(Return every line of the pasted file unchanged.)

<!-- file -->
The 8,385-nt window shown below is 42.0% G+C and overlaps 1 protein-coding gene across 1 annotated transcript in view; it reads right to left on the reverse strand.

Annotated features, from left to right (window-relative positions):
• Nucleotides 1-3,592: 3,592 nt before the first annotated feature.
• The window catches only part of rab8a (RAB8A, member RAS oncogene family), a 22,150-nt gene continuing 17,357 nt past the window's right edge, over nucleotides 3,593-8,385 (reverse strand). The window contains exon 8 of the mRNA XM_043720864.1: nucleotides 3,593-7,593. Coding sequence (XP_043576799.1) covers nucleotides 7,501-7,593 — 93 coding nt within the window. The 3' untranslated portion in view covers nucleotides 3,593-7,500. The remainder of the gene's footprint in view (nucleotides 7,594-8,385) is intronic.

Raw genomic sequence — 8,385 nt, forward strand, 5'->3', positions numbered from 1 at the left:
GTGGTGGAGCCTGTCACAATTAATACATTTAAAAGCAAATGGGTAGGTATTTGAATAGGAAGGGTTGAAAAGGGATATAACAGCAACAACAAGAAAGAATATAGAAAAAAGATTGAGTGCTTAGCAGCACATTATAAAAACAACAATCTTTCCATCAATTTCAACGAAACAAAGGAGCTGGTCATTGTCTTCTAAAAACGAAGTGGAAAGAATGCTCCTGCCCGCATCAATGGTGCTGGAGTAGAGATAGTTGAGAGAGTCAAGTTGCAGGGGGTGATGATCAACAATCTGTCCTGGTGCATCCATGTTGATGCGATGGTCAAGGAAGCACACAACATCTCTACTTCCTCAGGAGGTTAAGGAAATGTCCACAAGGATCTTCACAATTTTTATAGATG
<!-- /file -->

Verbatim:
The 8,385-nt window shown below is 42.0% G+C and overlaps 1 protein-coding gene across 1 annotated transcript in view; it reads right to left on the reverse strand.

Annotated features, from left to right (window-relative positions):
• Nucleotides 1-3,592: 3,592 nt before the first annotated feature.
• The window catches only part of rab8a (RAB8A, member RAS oncogene family), a 22,150-nt gene continuing 17,357 nt past the window's right edge, over nucleotides 3,593-8,385 (reverse strand). The window contains exon 8 of the mRNA XM_043720864.1: nucleotides 3,593-7,593. Coding sequence (XP_043576799.1) covers nucleotides 7,501-7,593 — 93 coding nt within the window. The 3' untranslated portion in view covers nucleotides 3,593-7,500. The remainder of the gene's footprint in view (nucleotides 7,594-8,385) is intronic.

Raw genomic sequence — 8,385 nt, forward strand, 5'->3', positions numbered from 1 at the left:
GTGGTGGAGCCTGTCACAATTAATACATTTAAAAGCAAATGGGTAGGTATTTGAATAGGAAGGGTTGAAAAGGGATATAACAGCAACAACAAGAAAGAATATAGAAAAAAGATTGAGTGCTTAGCAGCACATTATAAAAACAACAATCTTTCCATCAATTTCAACGAAACAAAGGAGCTGGTCATTGTCTTCTAAAAACGAAGTGGAAAGAATGCTCCTGCCCGCATCAATGGTGCTGGAGTAGAGATAGTTGAGAGAGTCAAGTTGCAGGGGGTGATGATCAACAATCTGTCCTGGTGCATCCATGTTGATGCGATGGTCAAGGAAGCACACAACATCTCTACTTCCTCAGGAGGTTAAGGAAATGTCCACAAGGATCTTCACAATTTTTATAGATG